Enterprise Performance Management: I Can See For Miles

Like the narrator of the song "I Can See for Miles," organizations that implement enterprise performance management solutions have a vision of their operations that extends beyond their corporate horizon.


By rethinking the approach to managing organizations, and using the right performance management tools to support it, it is now possible to provide virtual real-time monitoring and feedback capable of driving, not reacting to, supply chain performance. EPM tools were created to analyze large volumes of daily data from multiple disparate data sources (such as would come from each different internal system, vendor or partner) to reveal underlying problems before management even knows they exist. For the first time, it becomes relatively easy to give management specific insight into things that were extremely difficult before, such as profit per shipment by vendor, region or shipping lane, or the comparative geographic performance per vendor. EPM can even provide management with forecasting insight, determining the areas where the organization will not meet service commitments, or even what specific shipments are likely to fail, while management still has time to do something about it.

The benefits to EPM are clear: it increases management's understanding of the organization and what drives it, essentially composing a clear, complete portrait of the entire business. It allows management to make better, more timely, decisions. Management can finally achieve what it was really after superior organizational performance that tracks, measures and manages productivity, profitability and business velocity.

The Tools Already Exist

Since most organizations are not plagued by a lack of data, they may already have the answers to all of management's questions. What they need is the ability to see the business through the existing data and turn it into knowledge. But how does management achieve this goal when the typical implementation of this technology often falls short?

What most companies do not know is that they need not wait for the latest transactional system functionality to drive performance or gain insight into the transaction process. Many companies are keeping their current, and, in some cases, outdated, transactional systems in place longer; many are avoiding the high cost of replacing them from the ground up. Often these companies may already own the appropriate tools but have not fully leveraged them. The new framework capitalizes on affordable technology to analyze information, improve service, drive sales or cut costs without significant additional investments in infrastructure.

Note, however, that framework and frame of reference can often be at philosophical odds. Organizations tend not to shift readily from historical business practice to the new realm of enterprise performance management by advancing one step at a time. Change occurs by rethinking the organizational needs and getting the entire management team to take one small step at a time toward the ultimate vision. The process starts by focusing away from the daily blocking and tackling, from the hours of generating historic balanced scorecard reports, to ask themselves a few basic questions:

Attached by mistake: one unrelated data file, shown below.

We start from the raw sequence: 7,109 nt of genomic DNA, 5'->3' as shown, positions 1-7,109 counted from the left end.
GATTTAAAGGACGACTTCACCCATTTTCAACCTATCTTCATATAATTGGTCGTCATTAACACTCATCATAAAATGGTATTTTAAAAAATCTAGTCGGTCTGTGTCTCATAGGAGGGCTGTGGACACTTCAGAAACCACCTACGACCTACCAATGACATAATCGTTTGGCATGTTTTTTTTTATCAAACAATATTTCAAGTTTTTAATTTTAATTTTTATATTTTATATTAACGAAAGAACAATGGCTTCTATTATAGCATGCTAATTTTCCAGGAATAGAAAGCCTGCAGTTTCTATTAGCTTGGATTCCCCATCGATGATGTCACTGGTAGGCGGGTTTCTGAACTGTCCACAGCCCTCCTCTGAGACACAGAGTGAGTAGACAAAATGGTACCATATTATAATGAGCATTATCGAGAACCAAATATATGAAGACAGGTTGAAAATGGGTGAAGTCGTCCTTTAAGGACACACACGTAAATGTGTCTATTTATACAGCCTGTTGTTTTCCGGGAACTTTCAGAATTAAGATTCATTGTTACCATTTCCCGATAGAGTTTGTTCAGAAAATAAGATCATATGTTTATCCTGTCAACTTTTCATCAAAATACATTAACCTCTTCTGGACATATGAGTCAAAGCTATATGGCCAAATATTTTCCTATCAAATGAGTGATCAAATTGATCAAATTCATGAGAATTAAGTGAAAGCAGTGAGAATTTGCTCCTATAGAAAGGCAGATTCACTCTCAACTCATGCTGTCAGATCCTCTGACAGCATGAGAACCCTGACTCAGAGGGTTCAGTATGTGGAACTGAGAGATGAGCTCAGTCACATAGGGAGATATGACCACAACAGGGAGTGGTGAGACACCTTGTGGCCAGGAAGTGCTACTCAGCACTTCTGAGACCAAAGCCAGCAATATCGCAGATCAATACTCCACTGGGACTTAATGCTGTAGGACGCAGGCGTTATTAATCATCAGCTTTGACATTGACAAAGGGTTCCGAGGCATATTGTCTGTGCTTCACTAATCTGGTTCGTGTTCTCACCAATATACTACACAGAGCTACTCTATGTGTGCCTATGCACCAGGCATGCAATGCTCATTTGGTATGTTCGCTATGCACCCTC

• Where are we trying to go?

  • What must we do right to get there?

  • How will we measure our progress?

  • What do our employees need visibility over to make managing these things easier?

These sound like big questions that will require endless hours of effort and strategic planning to answer. But, the process doesn't have to be any more complex than asking, How do I get my hands around truck routes and customer lanes that have grown dynamically due to constant growth?

Start by identifying those elements that ultimately help or prevent you from succeeding and the business units that affect them. Limit the list to only the most important elements. Next, agree on how you will measure them and what information your team will need from those measurements. If your information technology systems do not make this information available quickly and easily, then performance management technology can. But, just like ERP applications, each EPM application has different strengths and weaknesses. Remember that it isn't an out-of-the-box solution; it is an out-of-the-box approach. The framework is necessary to structure management decision-making and avoid the common dangers that come with abrupt implementation of me-too solutions. It also helps management understand what life will be like managing in a performance-based environment and facilitates methodical adoption toward greater performance.

These solutions are cost-effective, when implemented properly, because they employ existing transactional systems without the classic protocol to rip and replace infrastructure. EPM can reside as a freestanding application, commonly deployed via a Web browser, and often use development tools that many employees already understand. Programming can often be done in-house, reducing implementation and training costs.

How One Company Uses EPM

Traditionally, EPM technology has been used to automate the current reporting and create wide-ranging graphics in formats that the organization is accustomed to seeing. Although a strength of these tools, it only begins to scratch the surface of EPM's overall power.

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